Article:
As far as I understand, Jews are not allowed to have a wake for a Jewish person. But, let's say for some reason, they do it, anyway. Is a Jew allowed to attend this event if s/he doesn't view the deceased? In other words, is there a problem with going to the funeral home where the wake is and standing by the coffin and just offering condolences to the deceased's family, etc. but just not viewing the dead body? Any problem of marit ayin, conveying a message of consent / approval (similar to someone attending an intermarriage), or anything else, perhaps?

  • 1
    R. Aryeh Lebowitz talks about attending wakes in this shiur.
    – Alex
    Commented Jun 21, 2018 at 19:49
  • Hi @Alex. I can't access that link, now. Can you, for now, summarize if it's OK or not and post as an answer? You can always expand upon it, later.
    – DanF
    Commented Jun 21, 2018 at 19:52
  • I listened to it eight months ago. Truth be told, I don't even remember if he addresses Jewish wakes.
    – Alex
    Commented Jun 21, 2018 at 19:53
  • Are you referring to a very Reform funeral, @DanF, or an out-and-out wake officiated by a pastor/priest? Commented Jun 21, 2018 at 20:54
  • @JoshK This is not a funeral; it's a wake. There is no service, whatsoever. An open casket just lies on a table in a funeral home.
    – DanF
    Commented Jun 21, 2018 at 21:11

1 Answer 1


dinonline was asked that question and answers

Question: Can [a Jew] attend a wake where the body is laid out in an open casket?

Answer: Certainly. In Jewish burials, the body is buried without the casket, although it is usually coverered over in respect for the deceased. There is no prohibition, however, in attending a funeral where the body is not covered over.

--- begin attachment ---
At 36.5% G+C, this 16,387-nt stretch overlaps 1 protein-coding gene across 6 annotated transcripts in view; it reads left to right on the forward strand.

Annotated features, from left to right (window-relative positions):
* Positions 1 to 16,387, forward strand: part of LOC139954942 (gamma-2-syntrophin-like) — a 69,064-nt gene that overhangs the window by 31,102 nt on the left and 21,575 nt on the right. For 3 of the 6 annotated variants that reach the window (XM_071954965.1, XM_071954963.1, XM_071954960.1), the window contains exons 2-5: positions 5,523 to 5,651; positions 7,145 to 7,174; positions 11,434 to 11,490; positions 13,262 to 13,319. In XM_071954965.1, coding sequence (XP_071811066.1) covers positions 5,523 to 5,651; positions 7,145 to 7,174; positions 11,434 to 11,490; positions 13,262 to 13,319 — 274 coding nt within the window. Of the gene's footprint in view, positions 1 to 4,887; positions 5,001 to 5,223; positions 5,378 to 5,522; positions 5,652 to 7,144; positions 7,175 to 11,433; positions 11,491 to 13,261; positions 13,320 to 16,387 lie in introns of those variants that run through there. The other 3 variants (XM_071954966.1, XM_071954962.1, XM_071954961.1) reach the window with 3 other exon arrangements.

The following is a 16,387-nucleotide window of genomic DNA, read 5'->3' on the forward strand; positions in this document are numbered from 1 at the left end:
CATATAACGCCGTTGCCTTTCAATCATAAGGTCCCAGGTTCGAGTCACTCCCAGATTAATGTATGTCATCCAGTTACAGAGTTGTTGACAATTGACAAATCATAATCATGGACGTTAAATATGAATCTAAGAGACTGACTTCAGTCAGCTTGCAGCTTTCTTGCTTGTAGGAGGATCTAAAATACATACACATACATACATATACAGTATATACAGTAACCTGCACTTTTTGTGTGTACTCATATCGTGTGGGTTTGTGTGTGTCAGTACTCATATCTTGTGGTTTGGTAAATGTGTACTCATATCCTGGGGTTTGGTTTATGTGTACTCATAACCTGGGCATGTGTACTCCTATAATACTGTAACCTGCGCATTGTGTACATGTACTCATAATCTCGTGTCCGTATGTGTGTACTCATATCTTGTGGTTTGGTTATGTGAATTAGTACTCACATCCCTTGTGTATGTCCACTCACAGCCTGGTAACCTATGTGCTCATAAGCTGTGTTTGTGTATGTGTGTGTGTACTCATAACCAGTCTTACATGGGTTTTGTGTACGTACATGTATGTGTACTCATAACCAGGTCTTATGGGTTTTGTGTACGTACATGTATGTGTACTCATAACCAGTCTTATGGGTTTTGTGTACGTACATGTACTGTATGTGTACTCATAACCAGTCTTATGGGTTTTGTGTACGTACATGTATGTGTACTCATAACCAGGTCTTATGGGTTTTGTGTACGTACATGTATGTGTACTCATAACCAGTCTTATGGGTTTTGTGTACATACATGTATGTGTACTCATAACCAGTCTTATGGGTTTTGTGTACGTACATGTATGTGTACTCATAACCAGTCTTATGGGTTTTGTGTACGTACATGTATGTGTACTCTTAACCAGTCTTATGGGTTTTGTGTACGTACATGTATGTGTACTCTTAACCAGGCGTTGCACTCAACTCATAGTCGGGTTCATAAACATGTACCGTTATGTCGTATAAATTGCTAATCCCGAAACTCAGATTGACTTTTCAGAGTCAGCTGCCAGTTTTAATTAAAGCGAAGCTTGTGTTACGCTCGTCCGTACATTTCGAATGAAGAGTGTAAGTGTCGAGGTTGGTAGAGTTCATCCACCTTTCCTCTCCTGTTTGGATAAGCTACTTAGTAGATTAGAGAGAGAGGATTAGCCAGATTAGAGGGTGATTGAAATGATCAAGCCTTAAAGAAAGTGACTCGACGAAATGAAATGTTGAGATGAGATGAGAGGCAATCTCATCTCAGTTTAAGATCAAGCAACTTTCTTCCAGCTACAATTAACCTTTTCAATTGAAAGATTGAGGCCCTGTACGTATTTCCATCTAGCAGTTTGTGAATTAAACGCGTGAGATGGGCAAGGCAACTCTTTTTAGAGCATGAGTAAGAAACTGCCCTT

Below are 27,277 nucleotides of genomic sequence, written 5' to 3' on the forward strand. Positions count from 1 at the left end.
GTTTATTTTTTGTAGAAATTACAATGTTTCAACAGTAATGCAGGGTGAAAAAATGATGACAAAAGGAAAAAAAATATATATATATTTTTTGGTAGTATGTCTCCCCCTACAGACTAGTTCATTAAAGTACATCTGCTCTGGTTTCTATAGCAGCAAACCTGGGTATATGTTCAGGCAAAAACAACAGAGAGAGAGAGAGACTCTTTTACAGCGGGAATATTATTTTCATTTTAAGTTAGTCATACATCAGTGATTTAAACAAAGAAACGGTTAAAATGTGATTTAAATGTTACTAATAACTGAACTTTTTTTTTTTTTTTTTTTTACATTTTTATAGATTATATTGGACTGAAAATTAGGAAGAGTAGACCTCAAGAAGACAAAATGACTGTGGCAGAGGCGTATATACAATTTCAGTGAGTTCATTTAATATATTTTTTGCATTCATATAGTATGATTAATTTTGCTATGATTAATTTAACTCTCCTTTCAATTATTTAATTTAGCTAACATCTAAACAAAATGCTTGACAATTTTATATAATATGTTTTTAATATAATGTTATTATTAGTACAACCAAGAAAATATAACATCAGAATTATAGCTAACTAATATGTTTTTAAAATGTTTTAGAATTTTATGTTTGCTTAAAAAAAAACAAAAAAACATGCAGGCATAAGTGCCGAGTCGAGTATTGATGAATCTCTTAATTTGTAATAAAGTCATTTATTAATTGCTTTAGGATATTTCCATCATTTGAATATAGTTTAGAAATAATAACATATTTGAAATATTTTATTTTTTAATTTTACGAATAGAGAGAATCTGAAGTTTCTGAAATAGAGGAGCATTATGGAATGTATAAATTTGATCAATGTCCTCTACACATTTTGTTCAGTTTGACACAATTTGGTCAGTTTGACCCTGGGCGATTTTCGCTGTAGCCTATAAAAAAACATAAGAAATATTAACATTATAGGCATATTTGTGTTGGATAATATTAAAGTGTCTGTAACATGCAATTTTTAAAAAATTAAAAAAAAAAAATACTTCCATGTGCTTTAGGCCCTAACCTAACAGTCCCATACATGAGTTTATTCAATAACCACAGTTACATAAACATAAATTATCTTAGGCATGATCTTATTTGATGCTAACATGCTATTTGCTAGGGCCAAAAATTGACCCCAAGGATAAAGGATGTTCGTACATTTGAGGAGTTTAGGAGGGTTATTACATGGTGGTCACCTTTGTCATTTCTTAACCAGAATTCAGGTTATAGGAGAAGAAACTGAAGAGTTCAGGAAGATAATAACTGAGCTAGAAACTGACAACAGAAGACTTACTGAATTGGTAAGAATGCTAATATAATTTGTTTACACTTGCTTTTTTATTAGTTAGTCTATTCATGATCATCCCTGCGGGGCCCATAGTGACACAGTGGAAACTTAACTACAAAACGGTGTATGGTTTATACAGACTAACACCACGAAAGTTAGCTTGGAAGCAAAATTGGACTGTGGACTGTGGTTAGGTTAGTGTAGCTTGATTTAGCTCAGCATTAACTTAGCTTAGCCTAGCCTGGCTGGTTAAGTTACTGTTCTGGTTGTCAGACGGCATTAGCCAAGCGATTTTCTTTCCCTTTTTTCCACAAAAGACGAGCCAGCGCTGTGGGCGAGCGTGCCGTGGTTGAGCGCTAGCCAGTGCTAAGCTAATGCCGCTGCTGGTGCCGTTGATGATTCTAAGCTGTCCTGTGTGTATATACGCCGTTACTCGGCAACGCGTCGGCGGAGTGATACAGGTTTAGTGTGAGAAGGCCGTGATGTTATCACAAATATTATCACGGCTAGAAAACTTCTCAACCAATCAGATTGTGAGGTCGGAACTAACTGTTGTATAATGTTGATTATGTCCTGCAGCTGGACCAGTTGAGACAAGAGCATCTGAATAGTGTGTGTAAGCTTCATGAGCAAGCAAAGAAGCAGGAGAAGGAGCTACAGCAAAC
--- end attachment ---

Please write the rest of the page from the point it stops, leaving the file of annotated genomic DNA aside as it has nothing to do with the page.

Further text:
Sources: See Shulchan Aruch, Yoreh De’ah 362.

I am not 100% sure they understood the question, possibly because their rabbanim are based in Israel where wakes don't exist. But it clarifies the issue is not with the opened casket. Although I heard from two rabbanim one shouldn't uncover a body or watch it because it is in a state where it cannot defend itself from mazikin (would be interested if anyone has a source).

However, as the SA quoted above mentions, there is a halacha to bury the dead and our practice is to do so as quickly as practical. As such practices that unnecessarily delay the burial are frowned upon.

I thought that maybe a wake has idolatrous connotations (e.g., a source in worshipping the dead) and should be forbidden because of hukot hagoyim. But interestingly, it is possible the wake has its origins in the Jewish practice to guard the dead (shemira) before burial.

The closest I found to forbidding a wake is SA YD 343:1 which places a ban on someone who sees an unburied Jewish corpse and does not attend to its burial needs.

So ultimately this might depend on circumstances. Maybe in some cases going to a wake and participating in a voluntary delay on the funeral will be forbidden. If the funeral is delayed to wait for a close parent, maybe going there and saying tehilim is part of guarding the deceased.

As always, ask your rav before trying anything you read here in the real world.

  • 2
    Nice answer that covers various aspects. I hadn't considered the shemira aspect.
    – DanF
    Commented Jun 22, 2018 at 13:16

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